Tackling ignorance

Posted: 
19 December 2016

One of our campaign volunteers in the South East shares her experience dealing with lack of understanding from staff in her local Jobcentre. She tells us why she thinks people need to take this chance to tell the Government how blind and partially sighted people can be better supported into work and while in work.

My experiences at the Jobcentre

When I first started going to the Jobcentre, the lady I saw couldn’t have been more helpful. I was very nervous, I didn’t want to get anything wrong. She was understanding in respect to the sight loss, and patient. When I was leaving she would always see me to the door and ask me if I was going to be okay. She was very pleasant and reassuring, but then she moved into a different role.
 
On another occasion, when I visited the Jobcentre, the person helping me leaned over and said, “If you can’t see very well, how did you get here?” I felt that she said it in rather a loud voice, and it made me feel that I was some kind of fraud. I wanted the ground to open up and swallow me. She could’ve put it differently and said “Did you need help getting here?” I didn’t know how many other people were there, and I was so embarrassed. 
 
I said someone was coming to meet me, because I felt I needed to. I felt guilty because I’d managed to do something on my own. The way that she said it made me feel that I shouldn’t be travelling places on my own.
 

It’s also not a very well-lit Jobcentre. The last time I went there, someone came up and spoke to me, but I couldn’t see who it was and who they were talking to, because it’s too dark in there. When I explained, he said “Would you like to take a seat over there.”

People in services such as Jobcentres should be more aware of people’s disabilities, and talk to them and deal with them accordingly. Not to take it for granted that someone could see or hear. 

Employers attitudes need to change

There are two sides to the problem: encouraging employers to employ VI people, and providing support so they can stay in work. I think one of the problems that employers have with employing VI people is the health and safety aspect. They’re scared that if you have an accident that you’re going to sue them. But really, if offices are up to scratch with their health and safety regime, and didn’t have wires trailing across the floor and trip hazards, then they wouldn’t have an issue.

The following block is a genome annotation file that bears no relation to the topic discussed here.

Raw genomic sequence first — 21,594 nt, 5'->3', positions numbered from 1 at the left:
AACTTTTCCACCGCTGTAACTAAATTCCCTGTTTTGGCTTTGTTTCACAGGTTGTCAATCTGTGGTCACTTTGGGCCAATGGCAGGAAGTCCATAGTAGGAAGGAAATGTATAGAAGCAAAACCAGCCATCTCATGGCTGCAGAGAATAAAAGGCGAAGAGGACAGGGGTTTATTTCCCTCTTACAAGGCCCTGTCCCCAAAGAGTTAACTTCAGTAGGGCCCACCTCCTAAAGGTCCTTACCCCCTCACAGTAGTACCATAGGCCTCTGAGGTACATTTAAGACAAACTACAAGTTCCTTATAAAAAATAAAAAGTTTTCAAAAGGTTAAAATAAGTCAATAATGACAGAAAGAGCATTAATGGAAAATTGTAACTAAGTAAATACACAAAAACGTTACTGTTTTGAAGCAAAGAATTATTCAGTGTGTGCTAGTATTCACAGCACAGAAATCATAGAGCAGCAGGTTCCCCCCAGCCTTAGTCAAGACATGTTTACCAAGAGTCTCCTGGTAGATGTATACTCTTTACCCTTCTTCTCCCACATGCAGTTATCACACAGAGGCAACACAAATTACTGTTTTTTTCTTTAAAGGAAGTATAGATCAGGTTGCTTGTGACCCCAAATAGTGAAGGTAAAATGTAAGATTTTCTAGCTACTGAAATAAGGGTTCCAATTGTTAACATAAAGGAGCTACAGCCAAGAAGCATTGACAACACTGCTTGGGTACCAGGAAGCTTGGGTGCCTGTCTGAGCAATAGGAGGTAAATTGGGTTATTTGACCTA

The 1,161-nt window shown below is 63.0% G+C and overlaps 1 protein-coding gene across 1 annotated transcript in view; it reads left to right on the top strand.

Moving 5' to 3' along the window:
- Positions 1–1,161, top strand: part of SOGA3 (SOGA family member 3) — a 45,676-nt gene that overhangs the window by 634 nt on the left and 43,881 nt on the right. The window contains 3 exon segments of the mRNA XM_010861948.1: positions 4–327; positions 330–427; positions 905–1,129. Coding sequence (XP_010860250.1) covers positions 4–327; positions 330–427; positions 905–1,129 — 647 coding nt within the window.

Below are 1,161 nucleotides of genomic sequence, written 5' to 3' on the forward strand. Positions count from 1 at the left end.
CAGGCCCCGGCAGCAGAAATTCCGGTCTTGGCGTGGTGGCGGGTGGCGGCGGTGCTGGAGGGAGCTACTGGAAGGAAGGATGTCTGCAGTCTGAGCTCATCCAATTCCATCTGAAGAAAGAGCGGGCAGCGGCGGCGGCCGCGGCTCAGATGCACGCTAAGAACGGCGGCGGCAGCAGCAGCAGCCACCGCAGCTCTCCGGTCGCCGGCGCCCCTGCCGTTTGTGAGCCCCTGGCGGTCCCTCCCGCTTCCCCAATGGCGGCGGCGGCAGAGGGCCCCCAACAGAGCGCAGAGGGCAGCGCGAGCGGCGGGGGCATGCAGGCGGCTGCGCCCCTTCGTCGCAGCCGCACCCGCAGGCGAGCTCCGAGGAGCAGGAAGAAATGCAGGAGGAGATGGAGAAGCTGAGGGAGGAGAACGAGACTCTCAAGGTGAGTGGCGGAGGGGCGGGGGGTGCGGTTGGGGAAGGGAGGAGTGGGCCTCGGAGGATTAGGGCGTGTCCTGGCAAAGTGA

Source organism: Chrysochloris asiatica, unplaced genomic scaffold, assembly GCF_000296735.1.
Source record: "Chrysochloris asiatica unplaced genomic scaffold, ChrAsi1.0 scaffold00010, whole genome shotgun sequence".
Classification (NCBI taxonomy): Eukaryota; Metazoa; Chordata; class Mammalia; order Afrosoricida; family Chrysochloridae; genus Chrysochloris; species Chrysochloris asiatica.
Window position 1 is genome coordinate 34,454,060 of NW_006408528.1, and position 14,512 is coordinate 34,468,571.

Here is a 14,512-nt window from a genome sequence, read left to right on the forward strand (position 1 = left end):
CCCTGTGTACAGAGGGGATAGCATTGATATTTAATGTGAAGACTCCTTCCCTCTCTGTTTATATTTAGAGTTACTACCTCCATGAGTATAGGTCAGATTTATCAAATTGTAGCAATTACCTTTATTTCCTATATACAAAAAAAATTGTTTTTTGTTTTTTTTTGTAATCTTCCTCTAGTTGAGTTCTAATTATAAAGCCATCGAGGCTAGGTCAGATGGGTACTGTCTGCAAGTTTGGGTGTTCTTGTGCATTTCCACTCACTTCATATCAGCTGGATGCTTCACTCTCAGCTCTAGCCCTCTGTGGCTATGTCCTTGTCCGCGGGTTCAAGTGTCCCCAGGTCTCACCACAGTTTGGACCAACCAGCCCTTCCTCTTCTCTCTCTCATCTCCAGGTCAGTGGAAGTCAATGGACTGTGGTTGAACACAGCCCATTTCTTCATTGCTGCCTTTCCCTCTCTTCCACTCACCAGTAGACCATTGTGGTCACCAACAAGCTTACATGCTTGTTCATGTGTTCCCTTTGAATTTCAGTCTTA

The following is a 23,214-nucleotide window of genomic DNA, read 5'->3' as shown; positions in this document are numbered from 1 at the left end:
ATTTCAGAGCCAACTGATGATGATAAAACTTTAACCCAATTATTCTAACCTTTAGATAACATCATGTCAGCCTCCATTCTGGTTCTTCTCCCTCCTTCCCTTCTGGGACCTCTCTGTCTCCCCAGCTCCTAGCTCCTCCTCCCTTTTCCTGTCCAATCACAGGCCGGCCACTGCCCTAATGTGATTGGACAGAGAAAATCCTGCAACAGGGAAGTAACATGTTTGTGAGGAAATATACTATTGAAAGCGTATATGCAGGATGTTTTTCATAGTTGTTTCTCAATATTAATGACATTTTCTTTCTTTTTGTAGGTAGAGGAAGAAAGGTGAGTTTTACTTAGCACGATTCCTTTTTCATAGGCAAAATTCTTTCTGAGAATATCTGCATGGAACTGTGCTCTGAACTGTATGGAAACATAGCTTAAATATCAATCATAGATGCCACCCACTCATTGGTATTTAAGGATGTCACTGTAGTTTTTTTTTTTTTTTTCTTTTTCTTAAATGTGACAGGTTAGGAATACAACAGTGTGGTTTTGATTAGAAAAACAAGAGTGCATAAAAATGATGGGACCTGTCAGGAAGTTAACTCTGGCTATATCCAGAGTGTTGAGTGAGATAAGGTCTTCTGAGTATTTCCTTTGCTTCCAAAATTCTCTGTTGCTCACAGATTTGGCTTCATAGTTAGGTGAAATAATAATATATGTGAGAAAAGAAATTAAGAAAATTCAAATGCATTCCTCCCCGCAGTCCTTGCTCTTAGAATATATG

I think employers should talk to their employees to make them feel that people with sight loss aren’t any different or unusual, or a danger. We are human, not stupid. We are capable. It’s not only the health and safety aspect, I think some people think that physically disabled people are also lacking in the head department.

Employers need to know about Access to Work

The government should make companies more aware of the help they can get, both financially and for the disabled person themselves, for example with Access to Work, support with travel and grants towards special equipment that’s needed.

What can we do to help?

It’s important for people to take this chance to tell the Government how blind and partially sighted people can be better supported into work and while in work. If we don’t make our voices heard, the government is not going to know how serious this issue has become. The government may not be hearing all that’s going on.